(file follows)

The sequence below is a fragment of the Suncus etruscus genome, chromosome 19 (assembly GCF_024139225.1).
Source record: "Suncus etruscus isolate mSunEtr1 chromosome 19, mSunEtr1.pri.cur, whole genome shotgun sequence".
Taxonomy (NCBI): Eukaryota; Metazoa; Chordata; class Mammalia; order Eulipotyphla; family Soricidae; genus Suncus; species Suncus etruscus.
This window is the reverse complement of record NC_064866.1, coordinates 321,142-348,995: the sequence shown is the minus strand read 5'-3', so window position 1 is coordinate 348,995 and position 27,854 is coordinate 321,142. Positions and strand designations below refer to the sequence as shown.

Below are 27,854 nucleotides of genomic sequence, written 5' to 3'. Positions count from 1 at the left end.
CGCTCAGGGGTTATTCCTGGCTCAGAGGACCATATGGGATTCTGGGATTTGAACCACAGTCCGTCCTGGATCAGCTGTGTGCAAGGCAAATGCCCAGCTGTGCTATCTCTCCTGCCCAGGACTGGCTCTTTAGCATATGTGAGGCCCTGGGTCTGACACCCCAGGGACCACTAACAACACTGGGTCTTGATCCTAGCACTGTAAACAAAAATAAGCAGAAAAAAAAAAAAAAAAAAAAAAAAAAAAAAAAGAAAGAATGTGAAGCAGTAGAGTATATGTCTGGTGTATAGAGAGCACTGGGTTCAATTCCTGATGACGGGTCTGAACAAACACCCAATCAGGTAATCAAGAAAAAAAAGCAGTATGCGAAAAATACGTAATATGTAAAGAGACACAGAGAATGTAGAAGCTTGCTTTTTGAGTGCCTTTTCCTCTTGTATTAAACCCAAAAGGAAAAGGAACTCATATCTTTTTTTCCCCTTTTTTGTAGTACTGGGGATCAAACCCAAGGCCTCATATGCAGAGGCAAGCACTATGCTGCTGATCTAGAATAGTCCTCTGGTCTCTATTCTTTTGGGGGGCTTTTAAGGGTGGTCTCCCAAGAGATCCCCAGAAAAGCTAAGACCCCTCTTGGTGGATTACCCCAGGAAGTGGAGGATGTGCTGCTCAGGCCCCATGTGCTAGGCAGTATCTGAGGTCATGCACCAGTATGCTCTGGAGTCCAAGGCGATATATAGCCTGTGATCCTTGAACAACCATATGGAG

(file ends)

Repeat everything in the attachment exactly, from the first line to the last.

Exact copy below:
The sequence below is a fragment of the Suncus etruscus genome, chromosome 19 (assembly GCF_024139225.1).
Source record: "Suncus etruscus isolate mSunEtr1 chromosome 19, mSunEtr1.pri.cur, whole genome shotgun sequence".
Taxonomy (NCBI): Eukaryota; Metazoa; Chordata; class Mammalia; order Eulipotyphla; family Soricidae; genus Suncus; species Suncus etruscus.
This window is the reverse complement of record NC_064866.1, coordinates 321,142-348,995: the sequence shown is the minus strand read 5'-3', so window position 1 is coordinate 348,995 and position 27,854 is coordinate 321,142. Positions and strand designations below refer to the sequence as shown.

Below are 27,854 nucleotides of genomic sequence, written 5' to 3'. Positions count from 1 at the left end.
CGCTCAGGGGTTATTCCTGGCTCAGAGGACCATATGGGATTCTGGGATTTGAACCACAGTCCGTCCTGGATCAGCTGTGTGCAAGGCAAATGCCCAGCTGTGCTATCTCTCCTGCCCAGGACTGGCTCTTTAGCATATGTGAGGCCCTGGGTCTGACACCCCAGGGACCACTAACAACACTGGGTCTTGATCCTAGCACTGTAAACAAAAATAAGCAGAAAAAAAAAAAAAAAAAAAAAAAAAAAAAAAAGAAAGAATGTGAAGCAGTAGAGTATATGTCTGGTGTATAGAGAGCACTGGGTTCAATTCCTGATGACGGGTCTGAACAAACACCCAATCAGGTAATCAAGAAAAAAAAGCAGTATGCGAAAAATACGTAATATGTAAAGAGACACAGAGAATGTAGAAGCTTGCTTTTTGAGTGCCTTTTCCTCTTGTATTAAACCCAAAAGGAAAAGGAACTCATATCTTTTTTTCCCCTTTTTTGTAGTACTGGGGATCAAACCCAAGGCCTCATATGCAGAGGCAAGCACTATGCTGCTGATCTAGAATAGTCCTCTGGTCTCTATTCTTTTGGGGGGCTTTTAAGGGTGGTCTCCCAAGAGATCCCCAGAAAAGCTAAGACCCCTCTTGGTGGATTACCCCAGGAAGTGGAGGATGTGCTGCTCAGGCCCCATGTGCTAGGCAGTATCTGAGGTCATGCACCAGTATGCTCTGGAGTCCAAGGCGATATATAGCCTGTGATCCTTGAACAACCATATGGAG